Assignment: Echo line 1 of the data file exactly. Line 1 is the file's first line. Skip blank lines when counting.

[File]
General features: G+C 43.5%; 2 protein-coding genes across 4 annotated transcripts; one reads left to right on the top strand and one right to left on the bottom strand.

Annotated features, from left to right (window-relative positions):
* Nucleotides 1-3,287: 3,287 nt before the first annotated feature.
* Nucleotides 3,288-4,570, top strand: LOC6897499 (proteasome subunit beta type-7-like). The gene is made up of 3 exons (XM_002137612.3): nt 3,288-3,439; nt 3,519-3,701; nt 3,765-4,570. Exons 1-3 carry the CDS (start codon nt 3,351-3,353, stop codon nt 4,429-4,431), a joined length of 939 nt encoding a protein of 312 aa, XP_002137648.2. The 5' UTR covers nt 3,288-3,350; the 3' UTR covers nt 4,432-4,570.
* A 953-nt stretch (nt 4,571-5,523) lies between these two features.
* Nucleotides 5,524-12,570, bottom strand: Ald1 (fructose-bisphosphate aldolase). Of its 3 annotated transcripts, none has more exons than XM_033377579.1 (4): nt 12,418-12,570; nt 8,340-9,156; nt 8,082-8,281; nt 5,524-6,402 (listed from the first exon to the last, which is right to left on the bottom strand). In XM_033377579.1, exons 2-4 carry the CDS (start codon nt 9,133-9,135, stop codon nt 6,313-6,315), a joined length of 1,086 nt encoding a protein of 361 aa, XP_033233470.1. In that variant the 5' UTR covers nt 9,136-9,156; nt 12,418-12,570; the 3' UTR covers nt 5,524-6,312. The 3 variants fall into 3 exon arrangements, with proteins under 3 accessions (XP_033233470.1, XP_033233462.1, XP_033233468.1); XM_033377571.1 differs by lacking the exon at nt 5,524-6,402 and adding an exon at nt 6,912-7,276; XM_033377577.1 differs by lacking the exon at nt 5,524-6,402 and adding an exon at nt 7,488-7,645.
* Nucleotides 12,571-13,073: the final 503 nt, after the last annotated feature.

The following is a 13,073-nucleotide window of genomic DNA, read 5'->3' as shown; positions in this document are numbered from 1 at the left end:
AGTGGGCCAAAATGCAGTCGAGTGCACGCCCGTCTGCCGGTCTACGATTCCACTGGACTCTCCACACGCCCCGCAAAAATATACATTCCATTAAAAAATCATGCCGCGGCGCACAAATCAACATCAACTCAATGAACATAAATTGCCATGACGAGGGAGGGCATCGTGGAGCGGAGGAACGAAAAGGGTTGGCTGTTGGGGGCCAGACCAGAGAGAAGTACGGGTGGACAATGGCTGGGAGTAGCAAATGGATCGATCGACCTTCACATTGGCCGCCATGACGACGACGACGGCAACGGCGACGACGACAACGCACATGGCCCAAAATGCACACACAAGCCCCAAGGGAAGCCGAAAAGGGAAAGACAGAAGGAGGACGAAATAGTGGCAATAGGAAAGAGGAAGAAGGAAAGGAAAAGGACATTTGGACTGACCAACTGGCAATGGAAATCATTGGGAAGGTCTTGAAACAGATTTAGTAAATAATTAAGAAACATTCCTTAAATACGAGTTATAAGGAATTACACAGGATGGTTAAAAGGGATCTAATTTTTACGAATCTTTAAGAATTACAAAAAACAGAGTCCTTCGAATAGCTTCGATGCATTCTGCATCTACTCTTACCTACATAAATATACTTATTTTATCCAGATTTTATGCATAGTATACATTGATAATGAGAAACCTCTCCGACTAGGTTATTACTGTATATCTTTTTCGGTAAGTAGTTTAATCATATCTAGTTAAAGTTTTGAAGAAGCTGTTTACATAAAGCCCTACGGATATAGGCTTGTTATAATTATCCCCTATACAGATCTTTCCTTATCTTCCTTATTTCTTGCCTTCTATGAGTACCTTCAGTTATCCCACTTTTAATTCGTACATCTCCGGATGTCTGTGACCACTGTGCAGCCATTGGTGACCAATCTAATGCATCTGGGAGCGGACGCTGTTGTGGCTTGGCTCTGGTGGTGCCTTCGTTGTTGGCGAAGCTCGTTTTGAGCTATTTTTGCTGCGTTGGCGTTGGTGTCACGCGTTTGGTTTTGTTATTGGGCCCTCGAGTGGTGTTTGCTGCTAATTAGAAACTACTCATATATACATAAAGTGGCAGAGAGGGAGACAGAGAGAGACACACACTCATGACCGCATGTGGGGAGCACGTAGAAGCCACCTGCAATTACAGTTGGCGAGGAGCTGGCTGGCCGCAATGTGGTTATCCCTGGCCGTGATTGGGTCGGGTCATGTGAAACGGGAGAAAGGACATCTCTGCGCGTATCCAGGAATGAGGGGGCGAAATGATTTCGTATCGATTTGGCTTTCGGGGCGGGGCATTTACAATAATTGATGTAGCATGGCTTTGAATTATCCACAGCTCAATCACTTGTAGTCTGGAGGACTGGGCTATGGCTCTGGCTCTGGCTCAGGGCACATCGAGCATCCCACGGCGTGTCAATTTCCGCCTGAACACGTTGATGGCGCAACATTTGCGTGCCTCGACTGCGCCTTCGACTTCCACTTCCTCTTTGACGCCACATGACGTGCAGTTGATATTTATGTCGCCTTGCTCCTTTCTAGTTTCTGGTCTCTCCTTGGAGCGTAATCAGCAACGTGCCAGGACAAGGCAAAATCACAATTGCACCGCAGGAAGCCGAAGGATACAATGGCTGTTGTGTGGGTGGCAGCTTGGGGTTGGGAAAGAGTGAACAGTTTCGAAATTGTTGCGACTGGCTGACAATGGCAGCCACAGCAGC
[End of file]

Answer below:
General features: G+C 43.5%; 2 protein-coding genes across 4 annotated transcripts; one reads left to right on the top strand and one right to left on the bottom strand.